Meaningful Gifts for Someone with COPD
The holidays will be here before we know it, so it is time to start making the list. Then check it twice. Maybe you have been wondering what to get that special loved one with COPD. Should you think differently for him/her, or should you treat him/her the same as always.
There are only a couple of things that I would say should be left completely off of the list for any COPD patient. There may be one or two more for your particular situation, but these two seem like the most important to leave out.
- Anything that would encourage smoking is off-limits. This may seem like a no-brainer, but just to be sure, let’s go ahead and put it on the “do not give” list.
- Perfumes / Soaps / Essential Oils. Smells can trigger shortness of breath. Even the smells that were once loved can take his/her breath away. It is best to stay away from anything with strong smells.
With those two left out, now it’s time to concentrate on your loved one and his/her life. Think about your loved one’s personality and needs. Here are some suggestions of gifts for your loved one.
Money and gift cards
Many times those dealing with chronic illness have major medical expenses that leave a lasting impact on every part of life. I have seen gift cards for groceries make a precious impact, and I have seen a gift of money lighten a load. However, only you know your loved one. If he/she is doing okay with money, maybe this is not the best gift.
Maybe your loved one is into reading, music or online games. There are subscriptions that could make those passions more enjoyable. Maybe a year of unlimited reading on a digital device or a year of online gaming would bring a big smile.
I cannot think of anyone that does not enjoy looking at photos and remembering the good times. Taking the effort to put a photo book or scrapbook together says, “I love you,” in so many ways. I remember when we had a family portrait almost once per year, but now, I cannot remember the year of our last family portrait. I must have been a teenager. Now I wish that we had gotten a family portrait of the entire family more often.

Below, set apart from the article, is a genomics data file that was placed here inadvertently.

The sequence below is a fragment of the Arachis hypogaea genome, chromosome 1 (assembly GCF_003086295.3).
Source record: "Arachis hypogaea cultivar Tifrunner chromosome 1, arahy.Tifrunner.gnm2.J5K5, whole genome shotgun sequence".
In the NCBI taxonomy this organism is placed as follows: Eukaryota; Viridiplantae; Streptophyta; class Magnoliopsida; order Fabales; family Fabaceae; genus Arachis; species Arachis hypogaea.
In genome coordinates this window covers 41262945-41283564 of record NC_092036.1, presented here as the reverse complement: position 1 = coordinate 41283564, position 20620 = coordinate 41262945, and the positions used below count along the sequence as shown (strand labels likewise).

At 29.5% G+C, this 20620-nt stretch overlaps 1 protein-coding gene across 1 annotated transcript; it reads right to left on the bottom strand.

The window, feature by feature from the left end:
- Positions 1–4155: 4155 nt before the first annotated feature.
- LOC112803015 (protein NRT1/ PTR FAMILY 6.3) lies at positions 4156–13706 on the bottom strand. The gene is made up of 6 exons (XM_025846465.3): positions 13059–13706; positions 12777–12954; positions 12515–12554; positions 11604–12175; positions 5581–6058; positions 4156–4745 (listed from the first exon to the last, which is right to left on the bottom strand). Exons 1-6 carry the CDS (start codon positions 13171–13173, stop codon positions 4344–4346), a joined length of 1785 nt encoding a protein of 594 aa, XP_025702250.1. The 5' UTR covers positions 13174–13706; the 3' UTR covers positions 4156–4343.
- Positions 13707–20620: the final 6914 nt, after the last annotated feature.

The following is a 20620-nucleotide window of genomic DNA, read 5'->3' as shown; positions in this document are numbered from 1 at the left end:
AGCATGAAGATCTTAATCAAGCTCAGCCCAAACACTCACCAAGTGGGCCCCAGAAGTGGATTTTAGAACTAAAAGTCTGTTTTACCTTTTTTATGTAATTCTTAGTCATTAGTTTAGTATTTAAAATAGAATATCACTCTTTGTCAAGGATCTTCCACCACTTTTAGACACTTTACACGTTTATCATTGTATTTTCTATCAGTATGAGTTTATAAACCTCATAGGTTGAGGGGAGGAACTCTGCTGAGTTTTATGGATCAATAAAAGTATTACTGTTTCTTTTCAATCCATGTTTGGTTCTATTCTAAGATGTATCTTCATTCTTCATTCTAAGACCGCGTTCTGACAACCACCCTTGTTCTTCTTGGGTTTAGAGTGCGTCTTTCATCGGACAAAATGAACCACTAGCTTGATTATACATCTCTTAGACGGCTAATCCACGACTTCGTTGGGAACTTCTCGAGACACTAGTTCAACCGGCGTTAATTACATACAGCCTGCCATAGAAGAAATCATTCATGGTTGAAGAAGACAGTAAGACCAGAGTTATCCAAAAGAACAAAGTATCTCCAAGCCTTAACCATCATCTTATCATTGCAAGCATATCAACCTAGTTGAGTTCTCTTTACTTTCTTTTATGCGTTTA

A trip together
Sometimes the best gifts are not things. They are experiences. If your loved one has a “bucket list” trip that you could help happen (and his/her health is good enough to go), I highly recommend giving it to your loved one. I took my mom on a “bucket list” trip before her health was too bad to go, and we always talked about how glad we were that we did it. Family time can be as simple as dinner or a long visit. In the end, you don’t take your stuff with you.
The holidays can be very overwhelming even for those of us without COPD. Those with COPD want desperately to keep things as normal as possible, but as the disease progresses, it becomes increasingly difficult to continue doing things as before. Your help can make the difference during the holidays. You may still buy your loved one something, but your help may end up being the one thing that is appreciated most.
Maybe you are not the caregiver. Maybe you are a family member: brother, sister, child, uncle, aunt, niece or nephew. When was the last time that you stopped by and spent time with your loved one? When was the last time that you told him/her about your life and really listened to what he/she had to say? Your time may mean more than you can imagine.
Your own book
Maybe you have seen these in the stores. They are books with prompts and plenty of blank lines for writing. Some of them encourage telling stories from their childhood, and some prompts encourage telling more current stories. Recipe books bring together all of those special recipes that you both know need to be passed down in the family. These books are intended for keeping the family story alive. I wish that I had stories written down that my mom used to tell. Now I don’t remember them as well. As for the recipes, well there are some that I will have to fuss at her for not leaving well written, when I see her again in heaven. (smile)
I hope these ideas will help you as you begin to think of gifts for those in your life that live with COPD. They are still the same people that they always have been. There are just more limitations physically, but their love for you is the same. I would even say that his/her love has grown through the wisdom that has been gained in fighting a chronic illness. No one is guaranteed tomorrow. Not the 15 year old, and not the 95 year old. Enjoy every moment with your loved one. Make every passing holiday count.
Do you live with any sleep disorders (eg. insomnia, RLS, sleep apnea) in addition to COPD?